If your jeans are feeling a little tighter today after a weekend of Easter indulgence, you might be looking for a way to drop those few extra hot cross buns around your middle. Intermittent fasting has quickly gathered momentum over the past few years, with many promoting it as a fast track to weight loss. But is it really everything it’s cracked up to be – with lasting results?
What is intermittent fasting?
Put simply, intermittent fasting is cycling between periods of eating and fasting. The reality is, humans have been performing intermittent fasting for thousands of years. Think about your first meal of the day – breakfast. The word literally says ‘break’ ‘fast’ – the fast being the period in which you’re not eating (because you’re sleeping).
There are a multitude of different schools of thought when it comes to intermittent fasting. Some of these include:
- The 16:8 method: which involves restricting your eating to within an eight hour window daily, with 16 hours fasting.
- The 5:2 diet: popularised by Dr Michael Mosley, this diet involves eating normally for five days of the week and dramatically restricting calorie intake for the other two days of the week.
- Alternate day fasting: in which will fast (or consume reduced calories) for one day, then eat normally the next).
Does it promote weight loss?
Beating the dreaded kilo creep is a definite driver for many people who incorporate intermittent fasting into their life. At it’s most basic level, it can help you lose weight – simply by reducing the amount of meals (and therefore calories) you consume. The less calories you consume, the more your body has to utilise stored fats and sugars as an energy source, resulting in weight loss.
However, it is thought that intermittent fasting can also facilitate changes in the body’s hormone levels which can also support weight loss. Specifically, it can lead to lower the body’s insulin levels and can also lead to an increase in the hormone noradrenaline (commonly recognised as a fat-burning hormone).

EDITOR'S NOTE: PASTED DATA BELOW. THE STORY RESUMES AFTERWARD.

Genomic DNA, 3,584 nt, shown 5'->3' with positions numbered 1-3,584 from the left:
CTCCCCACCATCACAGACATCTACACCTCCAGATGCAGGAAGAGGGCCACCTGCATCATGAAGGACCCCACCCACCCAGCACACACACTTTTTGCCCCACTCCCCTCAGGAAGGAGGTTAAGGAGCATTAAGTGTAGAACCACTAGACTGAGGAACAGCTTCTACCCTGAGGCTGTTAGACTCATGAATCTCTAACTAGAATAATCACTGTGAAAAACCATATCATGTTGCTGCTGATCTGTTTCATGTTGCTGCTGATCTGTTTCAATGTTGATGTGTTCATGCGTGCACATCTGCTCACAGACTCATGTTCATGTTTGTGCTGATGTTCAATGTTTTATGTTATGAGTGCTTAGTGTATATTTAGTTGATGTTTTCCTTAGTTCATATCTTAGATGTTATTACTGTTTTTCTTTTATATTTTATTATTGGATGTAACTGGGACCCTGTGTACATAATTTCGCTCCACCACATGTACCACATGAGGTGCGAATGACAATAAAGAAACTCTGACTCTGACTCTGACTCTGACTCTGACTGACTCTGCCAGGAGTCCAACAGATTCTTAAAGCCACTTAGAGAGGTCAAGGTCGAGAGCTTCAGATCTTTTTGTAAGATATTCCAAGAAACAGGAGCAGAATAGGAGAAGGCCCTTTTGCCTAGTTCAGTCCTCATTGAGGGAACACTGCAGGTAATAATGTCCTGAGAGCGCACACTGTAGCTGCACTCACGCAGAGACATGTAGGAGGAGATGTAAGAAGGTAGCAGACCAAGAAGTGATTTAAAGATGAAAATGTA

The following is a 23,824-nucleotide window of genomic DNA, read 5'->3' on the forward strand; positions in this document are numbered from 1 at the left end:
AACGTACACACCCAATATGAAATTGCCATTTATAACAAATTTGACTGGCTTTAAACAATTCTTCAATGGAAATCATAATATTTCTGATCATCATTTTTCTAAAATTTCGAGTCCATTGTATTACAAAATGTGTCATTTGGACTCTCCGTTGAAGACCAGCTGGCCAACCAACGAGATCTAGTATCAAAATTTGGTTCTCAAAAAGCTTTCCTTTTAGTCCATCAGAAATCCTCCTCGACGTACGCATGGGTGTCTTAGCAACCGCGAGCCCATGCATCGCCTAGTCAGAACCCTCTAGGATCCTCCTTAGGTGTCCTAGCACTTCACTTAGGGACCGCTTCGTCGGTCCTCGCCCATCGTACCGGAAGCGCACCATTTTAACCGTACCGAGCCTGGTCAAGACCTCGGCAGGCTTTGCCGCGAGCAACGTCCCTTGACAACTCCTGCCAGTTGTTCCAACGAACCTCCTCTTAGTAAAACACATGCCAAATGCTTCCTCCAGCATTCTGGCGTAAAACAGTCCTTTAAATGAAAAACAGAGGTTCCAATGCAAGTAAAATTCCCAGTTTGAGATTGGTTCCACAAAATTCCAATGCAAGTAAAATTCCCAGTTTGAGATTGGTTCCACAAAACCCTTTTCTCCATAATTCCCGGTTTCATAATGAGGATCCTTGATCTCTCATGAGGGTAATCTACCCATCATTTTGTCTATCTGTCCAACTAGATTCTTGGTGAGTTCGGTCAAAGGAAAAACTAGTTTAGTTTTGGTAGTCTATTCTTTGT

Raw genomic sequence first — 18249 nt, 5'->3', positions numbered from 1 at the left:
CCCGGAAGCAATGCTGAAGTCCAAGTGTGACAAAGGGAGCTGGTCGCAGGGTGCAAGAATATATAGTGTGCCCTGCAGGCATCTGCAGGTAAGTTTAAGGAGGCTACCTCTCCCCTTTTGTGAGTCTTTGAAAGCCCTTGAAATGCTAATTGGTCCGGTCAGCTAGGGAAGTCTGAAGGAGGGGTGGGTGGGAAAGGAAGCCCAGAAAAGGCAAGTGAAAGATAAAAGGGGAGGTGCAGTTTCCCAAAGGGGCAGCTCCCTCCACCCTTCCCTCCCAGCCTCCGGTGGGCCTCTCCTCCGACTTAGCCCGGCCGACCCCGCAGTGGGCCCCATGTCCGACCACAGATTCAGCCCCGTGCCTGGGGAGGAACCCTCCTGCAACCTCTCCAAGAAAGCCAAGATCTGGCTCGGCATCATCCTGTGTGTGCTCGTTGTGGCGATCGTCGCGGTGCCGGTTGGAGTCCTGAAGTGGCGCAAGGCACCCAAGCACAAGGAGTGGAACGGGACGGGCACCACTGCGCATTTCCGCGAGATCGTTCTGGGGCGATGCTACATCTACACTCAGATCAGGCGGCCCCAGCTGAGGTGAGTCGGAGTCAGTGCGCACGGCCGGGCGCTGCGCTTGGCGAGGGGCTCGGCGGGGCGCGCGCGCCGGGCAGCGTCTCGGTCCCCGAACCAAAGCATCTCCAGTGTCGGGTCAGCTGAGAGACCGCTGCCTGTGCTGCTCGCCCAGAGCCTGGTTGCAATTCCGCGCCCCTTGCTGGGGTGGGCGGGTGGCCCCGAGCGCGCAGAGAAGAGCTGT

Are there any other benefits to intermittent fasting?
There has been anecdotal evidence that undertaking intermittent fasting can lead to a reduction of inflammation in the body, which therefore may lead to a decreased likelihood of developing a wide range of chronic diseases.
The practise may also help reduce ‘LDL’ or ‘bad’ cholesterol and insulin levels in the blood stream, potentially leading to a reduced incidence of heart disease.
There are a multitude of other health benefits that are reported in relation to intermittent fasting – however, all health concerns should be discussed with your doctor – always.
Is it for me?
The truth is – only you know if intermittent fasting is an appropriate solution for you. Yes, there are positive findings that it may support weight loss – but this can be said for a multitude of different diets, programs and eating plans.
A diverse, balanced diet, coupled with adequate exercise and rest is always the best long-term approach to maintaining your overall health.
Intended as general advice only. Please consult your Health Care Provider to discuss any specific concerns.